Avoid Excuses & Rise To The Occasion By Asking This Question

I overheard a conversation at a cafe. One man was complaining to another how a dating relationship had fallen apart.

He said, “I was trying to be mature about it but then she said ____, and I told her off. I mean, what did she expect?”

It sounded as if he thought her reaction gave him permission to go off. My question is, “What do you expect of yourself?”

What Do You Expect?

We can be so tempted to be drawn into the drama. Have you ever heard yourself excuse your actions with:

  • What else could I do?
  • How was I supposed to react?
  • What choice did he/she leave me?

You might feel as if you are painted in a corner. You were given no choice but to defend yourself. You needed to lay some truth on them. They need to understand how they were out of line. I get it. I've been there.

Is It About Them Or You?

I remember a lengthy talk, long ago with a manager about his habit of verbally abusing his co-workers or subordinates for making mistakes. He would humiliate them to the point of saying things like, “I can’t believe you are that stupid.”

We talked about the purpose that served. Were they hearing him? Was it having the desired effect?

He kept bringing the conversation back to how important it was that they know they made the mistake. He literally thought he had no choice but to point it out to them, in his way. The more “stupid” the mistake or oversight, the more he thought he was entitled to ramp up the humiliation.

He knew it was not in his best interest from a career standpoint. He still felt very righteous in his choice of response. I think we get in a rut sometimes.

Ask Another Question

I distinctly remember the moment I asked him these questions. What do you want to think of yourself in this situation? Who do you want to be?

He was silent for a good 30 seconds. He said he had never thought of that before. This doesn’t happen very often, but I saw a light bulb go off over his head.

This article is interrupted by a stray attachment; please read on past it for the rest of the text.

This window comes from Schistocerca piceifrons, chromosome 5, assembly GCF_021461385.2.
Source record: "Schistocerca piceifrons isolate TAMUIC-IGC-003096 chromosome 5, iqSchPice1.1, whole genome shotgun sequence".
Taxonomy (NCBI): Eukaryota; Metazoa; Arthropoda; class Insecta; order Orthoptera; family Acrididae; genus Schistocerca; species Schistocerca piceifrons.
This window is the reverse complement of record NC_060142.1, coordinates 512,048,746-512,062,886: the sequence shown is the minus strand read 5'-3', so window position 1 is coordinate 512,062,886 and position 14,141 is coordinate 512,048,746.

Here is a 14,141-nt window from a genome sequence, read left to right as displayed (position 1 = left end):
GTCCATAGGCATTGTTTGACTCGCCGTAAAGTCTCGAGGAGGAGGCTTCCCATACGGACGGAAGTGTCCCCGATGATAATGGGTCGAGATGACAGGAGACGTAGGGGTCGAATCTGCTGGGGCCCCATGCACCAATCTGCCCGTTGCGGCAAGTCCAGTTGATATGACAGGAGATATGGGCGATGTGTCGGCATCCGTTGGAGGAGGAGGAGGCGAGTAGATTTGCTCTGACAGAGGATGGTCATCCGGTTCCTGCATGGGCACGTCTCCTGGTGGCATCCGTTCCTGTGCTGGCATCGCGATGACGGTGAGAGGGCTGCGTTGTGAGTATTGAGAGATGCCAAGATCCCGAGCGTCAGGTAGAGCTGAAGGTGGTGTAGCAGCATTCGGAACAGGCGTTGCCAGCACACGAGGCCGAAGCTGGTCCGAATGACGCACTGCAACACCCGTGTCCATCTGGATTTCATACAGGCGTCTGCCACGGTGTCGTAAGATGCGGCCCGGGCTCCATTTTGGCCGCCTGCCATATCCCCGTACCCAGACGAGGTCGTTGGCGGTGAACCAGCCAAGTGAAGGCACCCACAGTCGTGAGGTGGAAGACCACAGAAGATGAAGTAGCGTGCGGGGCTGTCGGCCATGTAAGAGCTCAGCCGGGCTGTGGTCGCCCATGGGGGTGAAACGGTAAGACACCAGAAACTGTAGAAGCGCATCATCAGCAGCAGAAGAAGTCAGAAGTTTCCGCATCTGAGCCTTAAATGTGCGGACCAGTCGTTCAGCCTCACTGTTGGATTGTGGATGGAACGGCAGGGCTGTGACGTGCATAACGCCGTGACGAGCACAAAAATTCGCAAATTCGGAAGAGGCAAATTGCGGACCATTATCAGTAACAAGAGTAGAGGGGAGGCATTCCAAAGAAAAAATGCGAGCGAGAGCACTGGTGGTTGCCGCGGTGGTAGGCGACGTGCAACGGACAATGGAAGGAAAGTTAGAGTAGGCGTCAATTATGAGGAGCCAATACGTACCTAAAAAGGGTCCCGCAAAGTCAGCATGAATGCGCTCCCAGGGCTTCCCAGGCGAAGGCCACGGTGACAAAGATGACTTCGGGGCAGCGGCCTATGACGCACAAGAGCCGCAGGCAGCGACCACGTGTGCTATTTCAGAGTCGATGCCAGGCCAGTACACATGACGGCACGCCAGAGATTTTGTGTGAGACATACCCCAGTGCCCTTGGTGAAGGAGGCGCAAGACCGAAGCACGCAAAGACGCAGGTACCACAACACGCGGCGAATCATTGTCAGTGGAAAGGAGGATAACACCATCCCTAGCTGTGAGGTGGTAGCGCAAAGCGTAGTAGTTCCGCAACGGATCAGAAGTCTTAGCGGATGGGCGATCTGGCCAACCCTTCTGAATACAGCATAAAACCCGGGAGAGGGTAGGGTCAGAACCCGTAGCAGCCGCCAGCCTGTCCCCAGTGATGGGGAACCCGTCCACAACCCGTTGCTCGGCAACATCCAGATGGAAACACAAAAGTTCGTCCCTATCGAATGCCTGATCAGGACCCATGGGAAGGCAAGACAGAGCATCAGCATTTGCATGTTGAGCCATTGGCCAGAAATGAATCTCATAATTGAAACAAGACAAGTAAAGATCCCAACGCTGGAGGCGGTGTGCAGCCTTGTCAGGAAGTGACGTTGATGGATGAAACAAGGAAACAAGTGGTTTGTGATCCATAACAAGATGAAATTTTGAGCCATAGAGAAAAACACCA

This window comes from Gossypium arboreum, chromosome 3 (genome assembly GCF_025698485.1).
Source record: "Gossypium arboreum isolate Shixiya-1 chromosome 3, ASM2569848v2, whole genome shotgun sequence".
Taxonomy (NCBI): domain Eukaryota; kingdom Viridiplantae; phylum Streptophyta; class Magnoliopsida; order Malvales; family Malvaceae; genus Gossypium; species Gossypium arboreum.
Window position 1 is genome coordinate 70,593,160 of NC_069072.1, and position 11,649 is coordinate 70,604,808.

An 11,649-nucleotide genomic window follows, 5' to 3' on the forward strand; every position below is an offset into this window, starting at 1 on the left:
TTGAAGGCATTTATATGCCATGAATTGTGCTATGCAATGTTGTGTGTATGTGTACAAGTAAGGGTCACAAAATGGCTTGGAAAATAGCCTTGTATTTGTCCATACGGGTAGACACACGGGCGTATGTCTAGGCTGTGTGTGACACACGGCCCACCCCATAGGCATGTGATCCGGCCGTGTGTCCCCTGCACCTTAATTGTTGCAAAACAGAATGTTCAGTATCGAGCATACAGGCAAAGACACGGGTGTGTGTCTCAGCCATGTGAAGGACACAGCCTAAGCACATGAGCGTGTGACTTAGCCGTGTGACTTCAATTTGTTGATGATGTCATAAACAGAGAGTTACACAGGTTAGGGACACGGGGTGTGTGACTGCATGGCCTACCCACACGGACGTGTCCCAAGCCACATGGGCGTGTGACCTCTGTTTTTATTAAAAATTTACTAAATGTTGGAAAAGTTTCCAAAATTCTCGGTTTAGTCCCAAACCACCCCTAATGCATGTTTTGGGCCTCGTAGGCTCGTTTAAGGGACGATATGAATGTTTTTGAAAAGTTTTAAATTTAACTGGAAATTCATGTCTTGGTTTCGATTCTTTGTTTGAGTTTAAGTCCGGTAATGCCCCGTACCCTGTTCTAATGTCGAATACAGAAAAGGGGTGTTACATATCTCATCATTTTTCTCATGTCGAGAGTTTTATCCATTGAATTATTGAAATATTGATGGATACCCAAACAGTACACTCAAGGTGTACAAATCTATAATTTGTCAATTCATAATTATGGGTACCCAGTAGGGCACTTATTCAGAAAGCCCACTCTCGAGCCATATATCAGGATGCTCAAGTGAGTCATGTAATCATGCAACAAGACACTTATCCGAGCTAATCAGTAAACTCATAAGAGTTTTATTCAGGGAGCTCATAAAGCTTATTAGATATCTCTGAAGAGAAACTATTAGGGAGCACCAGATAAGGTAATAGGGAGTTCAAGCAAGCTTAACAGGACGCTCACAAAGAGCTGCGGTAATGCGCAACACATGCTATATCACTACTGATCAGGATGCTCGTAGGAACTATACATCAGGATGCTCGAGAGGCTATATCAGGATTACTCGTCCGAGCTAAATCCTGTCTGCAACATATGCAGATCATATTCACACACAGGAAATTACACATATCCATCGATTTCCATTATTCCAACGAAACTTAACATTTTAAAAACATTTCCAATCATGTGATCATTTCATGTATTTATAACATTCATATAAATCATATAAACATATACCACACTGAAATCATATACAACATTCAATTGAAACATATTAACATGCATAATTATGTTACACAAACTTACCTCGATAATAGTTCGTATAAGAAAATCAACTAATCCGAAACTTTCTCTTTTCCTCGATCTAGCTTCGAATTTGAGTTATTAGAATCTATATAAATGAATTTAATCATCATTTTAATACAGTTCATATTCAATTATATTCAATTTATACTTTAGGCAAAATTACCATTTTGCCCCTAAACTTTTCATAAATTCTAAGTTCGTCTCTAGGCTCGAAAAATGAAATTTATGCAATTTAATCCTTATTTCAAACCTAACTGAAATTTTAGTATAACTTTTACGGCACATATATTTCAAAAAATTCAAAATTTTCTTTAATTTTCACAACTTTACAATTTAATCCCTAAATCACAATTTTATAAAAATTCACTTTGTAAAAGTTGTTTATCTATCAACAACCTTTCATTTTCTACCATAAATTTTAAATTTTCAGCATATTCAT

I want to be clear that I’m not criticizing this manager. I do want to be clear how easy this question is to overlook, particularly when we are pumped up.

He and I discussed at length what the answer to this question could mean for him. We talked about dignity, respect and integrity. He did not connect his purported values to these types of situations. After all, what choice did these people leave him?

What he came to was realizing there were choices that were his to make. We went so far as for him to visualize looking in a mirror and asking, “Who do I want to be in this situation? What do I want to think of myself?”

We talked through how his values applied in these recurring situations. We had to talk it through because this was so new to him. He was not in the habit of looking for his choice points in these situations.

“We can not solve our problems with the same level of thinking that created them”
~ Albert Einstein

It Takes Practice

He needed to practice making conscious decisions in these situations. I’d love to report that his career life was rosy from that point on. I know he continued to struggle for the few months we continued to talk.

What I also know is that continuing to ask the question, “Who do I want to be?” serves all of us who aspire to be character-based leaders.

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